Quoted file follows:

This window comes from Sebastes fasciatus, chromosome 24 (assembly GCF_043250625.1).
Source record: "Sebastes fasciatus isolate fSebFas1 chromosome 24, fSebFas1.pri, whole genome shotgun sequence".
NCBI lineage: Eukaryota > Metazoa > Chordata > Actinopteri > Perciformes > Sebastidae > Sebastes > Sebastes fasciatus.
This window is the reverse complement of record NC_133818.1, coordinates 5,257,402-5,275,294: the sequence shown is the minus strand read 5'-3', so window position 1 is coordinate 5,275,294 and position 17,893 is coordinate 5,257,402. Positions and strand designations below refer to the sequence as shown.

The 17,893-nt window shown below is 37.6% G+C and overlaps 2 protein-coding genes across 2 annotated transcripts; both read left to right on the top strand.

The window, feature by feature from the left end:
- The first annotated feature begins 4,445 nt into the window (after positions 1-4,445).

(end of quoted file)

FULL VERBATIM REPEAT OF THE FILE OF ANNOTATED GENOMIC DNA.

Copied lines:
This window comes from Sebastes fasciatus, chromosome 24 (assembly GCF_043250625.1).
Source record: "Sebastes fasciatus isolate fSebFas1 chromosome 24, fSebFas1.pri, whole genome shotgun sequence".
NCBI lineage: Eukaryota > Metazoa > Chordata > Actinopteri > Perciformes > Sebastidae > Sebastes > Sebastes fasciatus.
This window is the reverse complement of record NC_133818.1, coordinates 5,257,402-5,275,294: the sequence shown is the minus strand read 5'-3', so window position 1 is coordinate 5,275,294 and position 17,893 is coordinate 5,257,402. Positions and strand designations below refer to the sequence as shown.

The 17,893-nt window shown below is 37.6% G+C and overlaps 2 protein-coding genes across 2 annotated transcripts; both read left to right on the top strand.

The window, feature by feature from the left end:
- The first annotated feature begins 4,445 nt into the window (after positions 1-4,445).